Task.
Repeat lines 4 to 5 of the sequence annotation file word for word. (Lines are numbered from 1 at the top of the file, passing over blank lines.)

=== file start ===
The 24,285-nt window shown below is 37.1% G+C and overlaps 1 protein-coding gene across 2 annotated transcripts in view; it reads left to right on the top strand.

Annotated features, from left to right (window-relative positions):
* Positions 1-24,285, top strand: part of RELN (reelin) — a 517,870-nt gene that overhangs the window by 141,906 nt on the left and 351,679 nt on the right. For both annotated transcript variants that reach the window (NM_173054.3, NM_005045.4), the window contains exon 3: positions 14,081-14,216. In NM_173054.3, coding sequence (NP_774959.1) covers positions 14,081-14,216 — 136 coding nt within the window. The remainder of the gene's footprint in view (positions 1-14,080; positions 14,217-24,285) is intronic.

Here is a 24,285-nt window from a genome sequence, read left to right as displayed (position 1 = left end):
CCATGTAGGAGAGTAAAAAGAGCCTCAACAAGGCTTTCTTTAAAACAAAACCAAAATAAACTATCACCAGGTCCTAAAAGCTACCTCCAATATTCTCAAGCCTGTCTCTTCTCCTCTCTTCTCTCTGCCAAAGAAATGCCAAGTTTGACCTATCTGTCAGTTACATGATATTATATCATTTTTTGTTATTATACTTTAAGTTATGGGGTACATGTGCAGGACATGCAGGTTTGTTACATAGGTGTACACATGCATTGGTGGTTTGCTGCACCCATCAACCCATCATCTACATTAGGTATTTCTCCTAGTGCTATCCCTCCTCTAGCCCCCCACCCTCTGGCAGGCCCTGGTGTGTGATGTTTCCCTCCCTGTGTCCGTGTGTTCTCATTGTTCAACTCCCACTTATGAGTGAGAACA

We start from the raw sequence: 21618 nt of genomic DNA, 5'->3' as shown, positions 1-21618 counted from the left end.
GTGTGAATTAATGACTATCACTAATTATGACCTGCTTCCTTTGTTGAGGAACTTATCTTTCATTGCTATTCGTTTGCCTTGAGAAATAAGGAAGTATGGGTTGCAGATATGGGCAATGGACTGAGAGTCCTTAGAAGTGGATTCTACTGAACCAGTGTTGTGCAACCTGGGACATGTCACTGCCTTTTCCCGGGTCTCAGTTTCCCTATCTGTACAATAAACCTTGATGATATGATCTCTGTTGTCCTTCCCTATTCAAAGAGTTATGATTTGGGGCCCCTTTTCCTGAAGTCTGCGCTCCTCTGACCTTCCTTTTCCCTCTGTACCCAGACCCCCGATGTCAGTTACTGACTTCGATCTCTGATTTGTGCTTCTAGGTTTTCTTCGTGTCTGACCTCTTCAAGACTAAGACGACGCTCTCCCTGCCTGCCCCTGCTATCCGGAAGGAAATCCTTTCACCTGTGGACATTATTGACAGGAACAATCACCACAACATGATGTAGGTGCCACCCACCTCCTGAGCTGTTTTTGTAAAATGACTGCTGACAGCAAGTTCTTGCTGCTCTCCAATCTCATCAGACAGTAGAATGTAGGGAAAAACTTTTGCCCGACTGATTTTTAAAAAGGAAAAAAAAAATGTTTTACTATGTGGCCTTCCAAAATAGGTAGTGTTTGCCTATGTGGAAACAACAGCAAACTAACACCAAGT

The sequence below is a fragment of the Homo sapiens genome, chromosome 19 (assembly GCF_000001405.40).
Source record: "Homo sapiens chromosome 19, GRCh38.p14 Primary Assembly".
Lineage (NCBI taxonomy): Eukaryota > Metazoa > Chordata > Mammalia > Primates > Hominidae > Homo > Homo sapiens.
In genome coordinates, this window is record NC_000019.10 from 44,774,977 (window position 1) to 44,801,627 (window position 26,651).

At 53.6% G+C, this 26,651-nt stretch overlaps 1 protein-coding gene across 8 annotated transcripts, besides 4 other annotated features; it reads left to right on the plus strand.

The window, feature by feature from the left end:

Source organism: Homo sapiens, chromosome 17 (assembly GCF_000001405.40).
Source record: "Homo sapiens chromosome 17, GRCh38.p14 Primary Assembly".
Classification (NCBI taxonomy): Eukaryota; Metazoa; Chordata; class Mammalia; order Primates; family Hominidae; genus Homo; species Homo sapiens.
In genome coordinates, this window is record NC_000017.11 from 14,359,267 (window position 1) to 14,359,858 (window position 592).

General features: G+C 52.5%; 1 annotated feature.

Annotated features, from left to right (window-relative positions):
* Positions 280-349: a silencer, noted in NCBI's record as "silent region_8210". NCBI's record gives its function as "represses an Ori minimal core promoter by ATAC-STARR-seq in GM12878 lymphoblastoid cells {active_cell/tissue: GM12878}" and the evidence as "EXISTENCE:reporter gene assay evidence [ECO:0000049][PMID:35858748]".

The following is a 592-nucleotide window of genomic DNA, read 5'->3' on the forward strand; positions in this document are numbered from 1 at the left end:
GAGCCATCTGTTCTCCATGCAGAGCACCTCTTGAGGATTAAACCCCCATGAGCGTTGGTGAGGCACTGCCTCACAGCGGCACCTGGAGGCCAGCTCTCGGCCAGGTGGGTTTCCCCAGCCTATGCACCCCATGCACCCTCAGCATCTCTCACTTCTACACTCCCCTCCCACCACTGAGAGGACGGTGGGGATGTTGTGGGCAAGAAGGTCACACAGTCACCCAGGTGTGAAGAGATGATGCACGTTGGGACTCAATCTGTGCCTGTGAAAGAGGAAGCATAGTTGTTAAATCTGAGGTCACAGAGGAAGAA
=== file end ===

Here is a 24,285-nt window from a genome sequence, read left to right as displayed (position 1 = left end):
CCATGTAGGAGAGTAAAAAGAGCCTCAACAAGGCTTTCTTTAAAACAAAACCAAAATAAACTATCACCAGGTCCTAAAAGCTACCTCCAATATTCTCAAGCCTGTCTCTTCTCCTCTCTTCTCTCTGCCAAAGAAATGCCAAGTTTGACCTATCTGTCAGTTACATGATATTATATCATTTTTTGTTATTATACTTTAAGTTATGGGGTACATGTGCAGGACATGCAGGTTTGTTACATAGGTGTACACATGCATTGGTGGTTTGCTGCACCCATCAACCCATCATCTACATTAGGTATTTCTCCTAGTGCTATCCCTCCTCTAGCCCCCCACCCTCTGGCAGGCCCTGGTGTGTGATGTTTCCCTCCCTGTGTCCGTGTGTTCTCATTGTTCAACTCCCACTTATGAGTGAGAACA